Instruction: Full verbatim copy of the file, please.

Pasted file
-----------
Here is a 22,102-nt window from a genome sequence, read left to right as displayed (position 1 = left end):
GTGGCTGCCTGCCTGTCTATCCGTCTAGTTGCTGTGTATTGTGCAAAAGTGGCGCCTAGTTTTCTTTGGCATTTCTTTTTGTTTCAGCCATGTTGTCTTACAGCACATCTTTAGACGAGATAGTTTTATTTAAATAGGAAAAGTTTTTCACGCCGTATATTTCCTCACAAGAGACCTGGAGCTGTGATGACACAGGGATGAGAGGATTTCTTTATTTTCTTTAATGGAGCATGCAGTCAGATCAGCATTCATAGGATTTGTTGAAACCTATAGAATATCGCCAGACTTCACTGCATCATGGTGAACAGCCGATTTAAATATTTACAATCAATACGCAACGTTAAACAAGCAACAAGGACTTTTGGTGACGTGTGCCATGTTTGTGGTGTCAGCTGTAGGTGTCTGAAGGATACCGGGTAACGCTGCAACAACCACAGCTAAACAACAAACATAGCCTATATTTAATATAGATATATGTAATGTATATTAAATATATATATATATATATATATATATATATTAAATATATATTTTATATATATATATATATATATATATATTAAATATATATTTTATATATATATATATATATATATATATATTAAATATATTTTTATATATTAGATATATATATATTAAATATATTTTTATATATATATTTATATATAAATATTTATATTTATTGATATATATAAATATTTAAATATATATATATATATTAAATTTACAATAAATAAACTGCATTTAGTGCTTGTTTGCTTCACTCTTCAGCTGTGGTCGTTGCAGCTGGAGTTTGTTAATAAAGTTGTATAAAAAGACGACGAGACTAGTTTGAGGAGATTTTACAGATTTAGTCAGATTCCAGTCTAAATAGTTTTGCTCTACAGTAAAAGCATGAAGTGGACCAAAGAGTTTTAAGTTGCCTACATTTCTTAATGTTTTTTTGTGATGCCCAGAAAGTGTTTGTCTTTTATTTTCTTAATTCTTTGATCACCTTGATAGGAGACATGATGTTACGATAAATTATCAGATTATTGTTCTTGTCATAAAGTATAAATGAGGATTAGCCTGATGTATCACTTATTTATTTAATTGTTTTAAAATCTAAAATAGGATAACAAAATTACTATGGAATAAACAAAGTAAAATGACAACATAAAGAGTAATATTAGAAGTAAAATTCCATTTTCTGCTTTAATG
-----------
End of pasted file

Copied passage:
Here is a 22,102-nt window from a genome sequence, read left to right as displayed (position 1 = left end):
GTGGCTGCCTGCCTGTCTATCCGTCTAGTTGCTGTGTATTGTGCAAAAGTGGCGCCTAGTTTTCTTTGGCATTTCTTTTTGTTTCAGCCATGTTGTCTTACAGCACATCTTTAGACGAGATAGTTTTATTTAAATAGGAAAAGTTTTTCACGCCGTATATTTCCTCACAAGAGACCTGGAGCTGTGATGACACAGGGATGAGAGGATTTCTTTATTTTCTTTAATGGAGCATGCAGTCAGATCAGCATTCATAGGATTTGTTGAAACCTATAGAATATCGCCAGACTTCACTGCATCATGGTGAACAGCCGATTTAAATATTTACAATCAATACGCAACGTTAAACAAGCAACAAGGACTTTTGGTGACGTGTGCCATGTTTGTGGTGTCAGCTGTAGGTGTCTGAAGGATACCGGGTAACGCTGCAACAACCACAGCTAAACAACAAACATAGCCTATATTTAATATAGATATATGTAATGTATATTAAATATATATATATATATATATATATATATATTAAATATATATTTTATATATATATATATATATATATATATTAAATATATATTTTATATATATATATATATATATATATATATTAAATATATTTTTATATATTAGATATATATATATTAAATATATTTTTATATATATATTTATATATAAATATTTATATTTATTGATATATATAAATATTTAAATATATATATATATATTAAATTTACAATAAATAAACTGCATTTAGTGCTTGTTTGCTTCACTCTTCAGCTGTGGTCGTTGCAGCTGGAGTTTGTTAATAAAGTTGTATAAAAAGACGACGAGACTAGTTTGAGGAGATTTTACAGATTTAGTCAGATTCCAGTCTAAATAGTTTTGCTCTACAGTAAAAGCATGAAGTGGACCAAAGAGTTTTAAGTTGCCTACATTTCTTAATGTTTTTTTGTGATGCCCAGAAAGTGTTTGTCTTTTATTTTCTTAATTCTTTGATCACCTTGATAGGAGACATGATGTTACGATAAATTATCAGATTATTGTTCTTGTCATAAAGTATAAATGAGGATTAGCCTGATGTATCACTTATTTATTTAATTGTTTTAAAATCTAAAATAGGATAACAAAATTACTATGGAATAAACAAAGTAAAATGACAACATAAAGAGTAATATTAGAAGTAAAATTCCATTTTCTGCTTTAATG